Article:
The fledgling Kendall-Whittier Urban Main Street program has hired its first director, a Tulsa native with nonprofit experience in locales around the country.
Elizabeth Howell, president of the organization's board of directors, said Donna Spitler has been hired to serve as the group's full-time director from a pool of approximately 25 applicants.
Spitler was an attractive candidate for a number of reasons, Howell said.
"Her experience, and she still had a passion for the Kendall-Whittier area," Howell said, explaining that Spitler had grown up in Tulsa before going on to serve as the executive director of nonprofit organizations in Mill Valley, Calif., and Eureka Springs, Ark. "Her grandparents had property here, and she had very fond memories of the Circle Cinema. She wants to see (Kendall-Whittier) restored and rejuvenated, which is our mission, as well. She has a wealth of experience in nonprofit organizations."
Spitler was scheduled to begin her work on June 15 and will be attending the executive director training program staged by the state Department of Commerce, which oversees the Main Street program. She already has attended a statewide historic preservation conference, Howell said.
Members of the board of directors will be undergoing a training session of their own, Howell said, before they turn their attention to finalizing the organization's first strategic plan, which is due by the end of July.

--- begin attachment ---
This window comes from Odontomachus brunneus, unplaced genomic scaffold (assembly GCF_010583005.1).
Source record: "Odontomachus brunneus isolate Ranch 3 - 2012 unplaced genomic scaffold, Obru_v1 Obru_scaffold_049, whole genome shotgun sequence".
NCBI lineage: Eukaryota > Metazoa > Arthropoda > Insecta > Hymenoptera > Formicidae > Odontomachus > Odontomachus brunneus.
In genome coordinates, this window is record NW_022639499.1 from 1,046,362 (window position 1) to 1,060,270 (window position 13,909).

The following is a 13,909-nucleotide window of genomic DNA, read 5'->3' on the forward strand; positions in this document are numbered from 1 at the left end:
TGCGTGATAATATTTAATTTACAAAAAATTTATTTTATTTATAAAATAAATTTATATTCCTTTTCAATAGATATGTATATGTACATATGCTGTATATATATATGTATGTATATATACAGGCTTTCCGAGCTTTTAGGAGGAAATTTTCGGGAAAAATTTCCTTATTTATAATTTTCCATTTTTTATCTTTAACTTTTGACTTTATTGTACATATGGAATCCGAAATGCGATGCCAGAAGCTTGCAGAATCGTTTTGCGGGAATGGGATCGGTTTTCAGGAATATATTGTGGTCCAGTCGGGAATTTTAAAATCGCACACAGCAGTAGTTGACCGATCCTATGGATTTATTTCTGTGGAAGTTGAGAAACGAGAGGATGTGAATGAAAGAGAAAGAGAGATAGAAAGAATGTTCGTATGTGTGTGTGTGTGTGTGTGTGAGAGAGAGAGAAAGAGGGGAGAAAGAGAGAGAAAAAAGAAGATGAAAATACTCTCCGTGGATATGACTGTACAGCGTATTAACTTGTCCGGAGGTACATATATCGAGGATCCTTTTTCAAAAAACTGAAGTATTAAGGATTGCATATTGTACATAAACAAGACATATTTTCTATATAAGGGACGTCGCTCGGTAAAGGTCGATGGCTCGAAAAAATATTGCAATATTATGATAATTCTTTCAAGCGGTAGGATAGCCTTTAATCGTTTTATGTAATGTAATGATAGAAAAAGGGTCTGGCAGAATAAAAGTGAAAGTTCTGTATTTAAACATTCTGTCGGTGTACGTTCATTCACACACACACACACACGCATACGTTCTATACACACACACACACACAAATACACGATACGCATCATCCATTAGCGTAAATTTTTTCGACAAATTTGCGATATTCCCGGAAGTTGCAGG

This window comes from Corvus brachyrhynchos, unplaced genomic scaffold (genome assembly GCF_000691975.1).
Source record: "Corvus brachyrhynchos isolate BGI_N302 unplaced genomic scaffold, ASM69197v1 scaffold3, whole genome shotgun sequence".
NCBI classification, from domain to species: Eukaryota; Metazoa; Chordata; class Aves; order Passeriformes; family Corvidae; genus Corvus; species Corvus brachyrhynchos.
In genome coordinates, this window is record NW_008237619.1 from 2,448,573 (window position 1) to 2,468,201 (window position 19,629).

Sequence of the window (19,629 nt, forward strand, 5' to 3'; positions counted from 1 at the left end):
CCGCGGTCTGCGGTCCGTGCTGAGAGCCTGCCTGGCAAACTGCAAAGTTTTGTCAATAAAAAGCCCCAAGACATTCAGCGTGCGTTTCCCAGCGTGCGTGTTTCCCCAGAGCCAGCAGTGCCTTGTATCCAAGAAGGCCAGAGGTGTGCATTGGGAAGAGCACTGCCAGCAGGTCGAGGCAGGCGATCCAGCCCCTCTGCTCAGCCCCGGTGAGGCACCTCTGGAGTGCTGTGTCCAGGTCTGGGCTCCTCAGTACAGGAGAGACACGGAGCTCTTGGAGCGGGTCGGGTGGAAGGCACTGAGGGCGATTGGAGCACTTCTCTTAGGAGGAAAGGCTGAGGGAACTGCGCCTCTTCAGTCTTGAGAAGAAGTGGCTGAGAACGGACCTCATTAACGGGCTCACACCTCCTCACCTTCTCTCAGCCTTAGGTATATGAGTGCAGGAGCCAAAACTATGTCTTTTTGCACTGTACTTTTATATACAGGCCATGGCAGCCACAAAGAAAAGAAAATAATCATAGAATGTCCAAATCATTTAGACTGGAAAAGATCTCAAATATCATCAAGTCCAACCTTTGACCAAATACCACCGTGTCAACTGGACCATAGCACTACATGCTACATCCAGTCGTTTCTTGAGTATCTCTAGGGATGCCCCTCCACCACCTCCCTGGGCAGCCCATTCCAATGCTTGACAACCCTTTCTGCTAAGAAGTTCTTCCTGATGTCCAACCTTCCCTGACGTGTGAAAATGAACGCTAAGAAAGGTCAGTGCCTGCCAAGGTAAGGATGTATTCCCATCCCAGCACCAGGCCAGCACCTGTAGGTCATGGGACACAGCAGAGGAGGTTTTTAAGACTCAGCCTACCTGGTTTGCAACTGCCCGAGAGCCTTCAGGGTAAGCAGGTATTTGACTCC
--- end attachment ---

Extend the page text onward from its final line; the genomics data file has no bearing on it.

Other items on the board's agenda include continuing fundraising efforts and putting together committees dealing with Main Street's four primary areas of focus: design, economic restructuring, promotion and organization.
The organization's office will be located in the old No. 7 fire station from which Howell's landscape design and site planning business, Howell & Vancuren, operates at 601 S. Lewis Ave.
Kendall-Whittier's application to the Main Street program was accepted in February. The area is often cited as the first urban shopping district in the city outside of downtown, with parts of the district dating from 1916. It already is home to a number of successful revitalization projects, including the Circle Cinema.
The Main Street program provides technical and training assistance for preservation-based commercial district revitalization. It has been around for more than two decades and has more than 40 members around the state.
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